How to Download an Audiobook from Your Library

When I wrote my post about how to download audiobooks to your smartphone using the Overdrive app a couple of weeks ago, some people still wanted to know how to do it through your computer.

And Jenna commented saying her phone said a book was disabled for her device. After I started using the app more, I realized that the app won’t let you use WMA files on the app (that’s why you get the disabled message). For the books in that format, you still have to transfer them the hard way.

So, here’s how that works. And I promise, it’s not actually that hard. It’s just. . .not quite as easy as the app.

The other benefit of this is that it won’t be removed automatically from your device when your two week checkout is up. It’ll stay on your device until you delete it manually. Which is really nice if you aren’t QUITE done with it in two weeks and want to finish it up.

(Is it illegal for me to be saying this? DELETE IT THE MOMENT THE TWO WEEKS IS UP. OBVIOUSLY (but. . . just know it won’t disappear on its own. Take that information and use it as you will. Don’t hold me responsible)).

So most public libraries use a system called Overdrive to handle their electronic books (both audiobooks and digital copies you can download to your e-reader). If you aren’t sure if your library has it, try googling the name of your library and Overdrive together.

Both of my Texas libraries used it, the Utah library system uses it, the Boston library system did, and so does North Carolina. So, it’s likely that your library system uses it too (if you can’t find it, comment with the name of your library and I’ll try to help you figure out if it does or doesn’t. What’s my library degree for, anyway?).

Okay, so you’ve found Overdrive. It will look something like this:

Choose your category of choice (obviously, I’m always clicking through to “Teen Fiction” first). You’ll notice you can have it display only books that are currently available to check out. You can also filter to audiobooks or ebooks only below that.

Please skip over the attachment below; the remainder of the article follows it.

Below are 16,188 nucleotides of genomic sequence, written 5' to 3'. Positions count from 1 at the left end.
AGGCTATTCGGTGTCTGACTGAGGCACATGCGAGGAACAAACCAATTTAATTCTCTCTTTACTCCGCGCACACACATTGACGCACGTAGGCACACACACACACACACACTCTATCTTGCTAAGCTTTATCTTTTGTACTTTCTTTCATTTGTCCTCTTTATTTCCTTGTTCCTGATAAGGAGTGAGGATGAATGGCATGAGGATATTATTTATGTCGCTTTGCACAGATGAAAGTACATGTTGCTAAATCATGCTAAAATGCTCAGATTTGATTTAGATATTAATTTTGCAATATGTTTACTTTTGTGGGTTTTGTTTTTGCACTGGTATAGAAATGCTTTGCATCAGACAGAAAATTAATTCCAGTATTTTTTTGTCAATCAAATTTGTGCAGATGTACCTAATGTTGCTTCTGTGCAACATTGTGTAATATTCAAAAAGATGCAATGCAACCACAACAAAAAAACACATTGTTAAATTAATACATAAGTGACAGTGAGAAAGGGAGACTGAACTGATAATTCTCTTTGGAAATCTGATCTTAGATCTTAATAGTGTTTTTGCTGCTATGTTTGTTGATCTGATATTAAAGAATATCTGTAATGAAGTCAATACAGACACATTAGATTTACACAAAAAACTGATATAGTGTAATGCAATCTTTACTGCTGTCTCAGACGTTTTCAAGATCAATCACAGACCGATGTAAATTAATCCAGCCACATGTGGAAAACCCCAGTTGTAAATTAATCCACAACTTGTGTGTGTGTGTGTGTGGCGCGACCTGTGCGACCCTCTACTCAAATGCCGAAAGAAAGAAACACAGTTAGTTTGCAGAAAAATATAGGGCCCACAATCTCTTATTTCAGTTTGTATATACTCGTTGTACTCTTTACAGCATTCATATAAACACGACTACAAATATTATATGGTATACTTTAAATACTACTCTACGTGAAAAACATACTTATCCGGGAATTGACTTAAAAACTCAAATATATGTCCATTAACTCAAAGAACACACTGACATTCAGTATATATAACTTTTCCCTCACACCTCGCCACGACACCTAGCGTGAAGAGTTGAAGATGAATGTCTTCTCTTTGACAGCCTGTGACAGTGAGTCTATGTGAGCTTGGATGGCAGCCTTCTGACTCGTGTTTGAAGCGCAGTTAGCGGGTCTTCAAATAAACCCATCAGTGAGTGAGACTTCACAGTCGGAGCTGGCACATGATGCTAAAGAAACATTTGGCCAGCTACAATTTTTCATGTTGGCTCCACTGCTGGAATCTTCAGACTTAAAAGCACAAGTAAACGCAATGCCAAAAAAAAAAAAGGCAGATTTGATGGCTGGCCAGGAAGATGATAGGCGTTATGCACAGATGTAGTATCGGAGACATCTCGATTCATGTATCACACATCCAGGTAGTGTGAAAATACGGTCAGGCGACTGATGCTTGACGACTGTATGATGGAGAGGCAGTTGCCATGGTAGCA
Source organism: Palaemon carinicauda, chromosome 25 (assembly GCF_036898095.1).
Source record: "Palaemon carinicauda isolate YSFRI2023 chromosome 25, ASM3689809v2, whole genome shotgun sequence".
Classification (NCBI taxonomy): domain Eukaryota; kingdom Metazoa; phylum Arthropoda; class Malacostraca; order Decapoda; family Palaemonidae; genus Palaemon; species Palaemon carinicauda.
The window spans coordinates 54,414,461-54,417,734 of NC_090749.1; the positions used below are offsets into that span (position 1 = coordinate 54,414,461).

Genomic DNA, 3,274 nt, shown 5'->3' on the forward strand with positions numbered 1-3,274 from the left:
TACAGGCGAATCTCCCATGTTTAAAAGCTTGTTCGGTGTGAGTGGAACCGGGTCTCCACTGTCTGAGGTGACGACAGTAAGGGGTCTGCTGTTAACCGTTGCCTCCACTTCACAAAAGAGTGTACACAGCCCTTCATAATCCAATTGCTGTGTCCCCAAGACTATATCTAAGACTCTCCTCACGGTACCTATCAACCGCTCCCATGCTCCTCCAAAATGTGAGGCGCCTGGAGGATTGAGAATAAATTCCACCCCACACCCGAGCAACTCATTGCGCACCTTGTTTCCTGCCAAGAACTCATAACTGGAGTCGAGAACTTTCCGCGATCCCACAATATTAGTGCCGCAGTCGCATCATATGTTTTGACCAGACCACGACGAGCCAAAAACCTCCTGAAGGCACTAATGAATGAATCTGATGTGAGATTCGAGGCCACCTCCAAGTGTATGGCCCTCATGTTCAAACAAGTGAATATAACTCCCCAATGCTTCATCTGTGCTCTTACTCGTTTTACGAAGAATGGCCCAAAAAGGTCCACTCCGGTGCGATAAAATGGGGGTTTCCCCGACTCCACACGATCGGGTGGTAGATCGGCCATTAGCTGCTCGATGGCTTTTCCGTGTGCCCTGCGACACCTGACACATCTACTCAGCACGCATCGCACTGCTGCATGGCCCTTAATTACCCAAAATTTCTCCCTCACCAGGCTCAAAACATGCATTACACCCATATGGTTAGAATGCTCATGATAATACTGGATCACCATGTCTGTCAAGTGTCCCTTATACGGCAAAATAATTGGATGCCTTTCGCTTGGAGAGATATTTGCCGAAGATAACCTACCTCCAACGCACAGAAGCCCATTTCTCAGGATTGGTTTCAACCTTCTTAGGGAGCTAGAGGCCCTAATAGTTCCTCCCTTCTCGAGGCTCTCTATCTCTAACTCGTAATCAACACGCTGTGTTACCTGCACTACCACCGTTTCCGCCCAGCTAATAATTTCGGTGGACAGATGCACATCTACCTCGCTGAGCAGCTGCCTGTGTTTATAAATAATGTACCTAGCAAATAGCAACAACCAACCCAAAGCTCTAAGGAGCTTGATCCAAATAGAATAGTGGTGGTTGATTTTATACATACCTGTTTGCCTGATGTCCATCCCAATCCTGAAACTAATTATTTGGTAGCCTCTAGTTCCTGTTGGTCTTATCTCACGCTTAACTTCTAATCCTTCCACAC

Once you find a book, click on it and choose “borrow.” (Or if it’s not available, choose “Place a Hold” and it’ll email you when it becomes available).

Once you click borrow, you’ll need to sign in with your library card number. And then it’ll give you the “download” button.

Sometimes it’ll give you a choice between downloading a WMA file and an MP3 file. If you can choose, I highly recommend picking WMA. Much easier to work with, I’ve found (I’ll admit, it was only when I was writing this post that I finally paid attention to which was the easy one and which was the tough one. Before that, I just picked randomly and was sometimes happy and sometimes annoyed).

Now click the file that’s just downloaded to open it (in Chrome, it’ll be in the bottom of your browser window).

It will open the Overdrive Media Console (if you haven’t downloaded it previously, you’ll need to download it before you can use audiobooks from your library).

First it will download the files to your computer (click “ok” in the pop up box to let that happen).

Once that’s done, you need to transfer it to your phone or iPod. (If you just want to listen via your computer, you’re done now. Just right-click the title you want to listen to and choose “Play.”). 
Plug your phone or iPod into the computer and make sure iTunes is open and ready to run. 
Right-click on the title you want to transfer and choose “Transfer.” It’ll search for your phone or iPod and then just click Next, Next, Next until it starts transferring. 
If it’s a WMA file, it’ll go right into the audiobook section of your MP3 player (and also create a playlist of it – this is why I prefer WMA files). If it’s an MP3 file, it’ll probably appear in the music section and you’ll have to switch it to a book file if you want to be able to listen at faster or slower speeds (I wrote a post about how to switch it to a book file here).